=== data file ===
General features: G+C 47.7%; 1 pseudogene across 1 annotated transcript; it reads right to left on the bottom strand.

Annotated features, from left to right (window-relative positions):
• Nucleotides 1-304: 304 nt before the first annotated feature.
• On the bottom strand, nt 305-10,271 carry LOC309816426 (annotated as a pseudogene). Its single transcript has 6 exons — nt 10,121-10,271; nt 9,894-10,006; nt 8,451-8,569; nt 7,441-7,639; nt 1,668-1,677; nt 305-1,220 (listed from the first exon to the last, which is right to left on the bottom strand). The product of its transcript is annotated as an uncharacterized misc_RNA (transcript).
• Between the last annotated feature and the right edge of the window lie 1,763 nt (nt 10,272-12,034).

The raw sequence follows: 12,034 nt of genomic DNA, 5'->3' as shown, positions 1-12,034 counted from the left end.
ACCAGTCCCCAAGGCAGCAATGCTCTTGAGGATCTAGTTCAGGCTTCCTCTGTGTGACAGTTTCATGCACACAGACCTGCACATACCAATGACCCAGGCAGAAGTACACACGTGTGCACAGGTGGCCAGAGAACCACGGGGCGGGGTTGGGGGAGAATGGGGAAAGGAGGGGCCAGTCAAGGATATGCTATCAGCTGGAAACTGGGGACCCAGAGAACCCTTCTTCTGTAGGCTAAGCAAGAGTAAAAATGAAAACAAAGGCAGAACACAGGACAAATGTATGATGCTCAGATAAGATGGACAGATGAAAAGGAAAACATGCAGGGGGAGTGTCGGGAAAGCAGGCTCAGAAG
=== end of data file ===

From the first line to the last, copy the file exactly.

General features: G+C 47.7%; 1 pseudogene across 1 annotated transcript; it reads right to left on the bottom strand.

Annotated features, from left to right (window-relative positions):
• Nucleotides 1-304: 304 nt before the first annotated feature.
• On the bottom strand, nt 305-10,271 carry LOC309816426 (annotated as a pseudogene). Its single transcript has 6 exons — nt 10,121-10,271; nt 9,894-10,006; nt 8,451-8,569; nt 7,441-7,639; nt 1,668-1,677; nt 305-1,220 (listed from the first exon to the last, which is right to left on the bottom strand). The product of its transcript is annotated as an uncharacterized misc_RNA (transcript).
• Between the last annotated feature and the right edge of the window lie 1,763 nt (nt 10,272-12,034).

The raw sequence follows: 12,034 nt of genomic DNA, 5'->3' as shown, positions 1-12,034 counted from the left end.
ACCAGTCCCCAAGGCAGCAATGCTCTTGAGGATCTAGTTCAGGCTTCCTCTGTGTGACAGTTTCATGCACACAGACCTGCACATACCAATGACCCAGGCAGAAGTACACACGTGTGCACAGGTGGCCAGAGAACCACGGGGCGGGGTTGGGGGAGAATGGGGAAAGGAGGGGCCAGTCAAGGATATGCTATCAGCTGGAAACTGGGGACCCAGAGAACCCTTCTTCTGTAGGCTAAGCAAGAGTAAAAATGAAAACAAAGGCAGAACACAGGACAAATGTATGATGCTCAGATAAGATGGACAGATGAAAAGGAAAACATGCAGGGGGAGTGTCGGGAAAGCAGGCTCAGAAG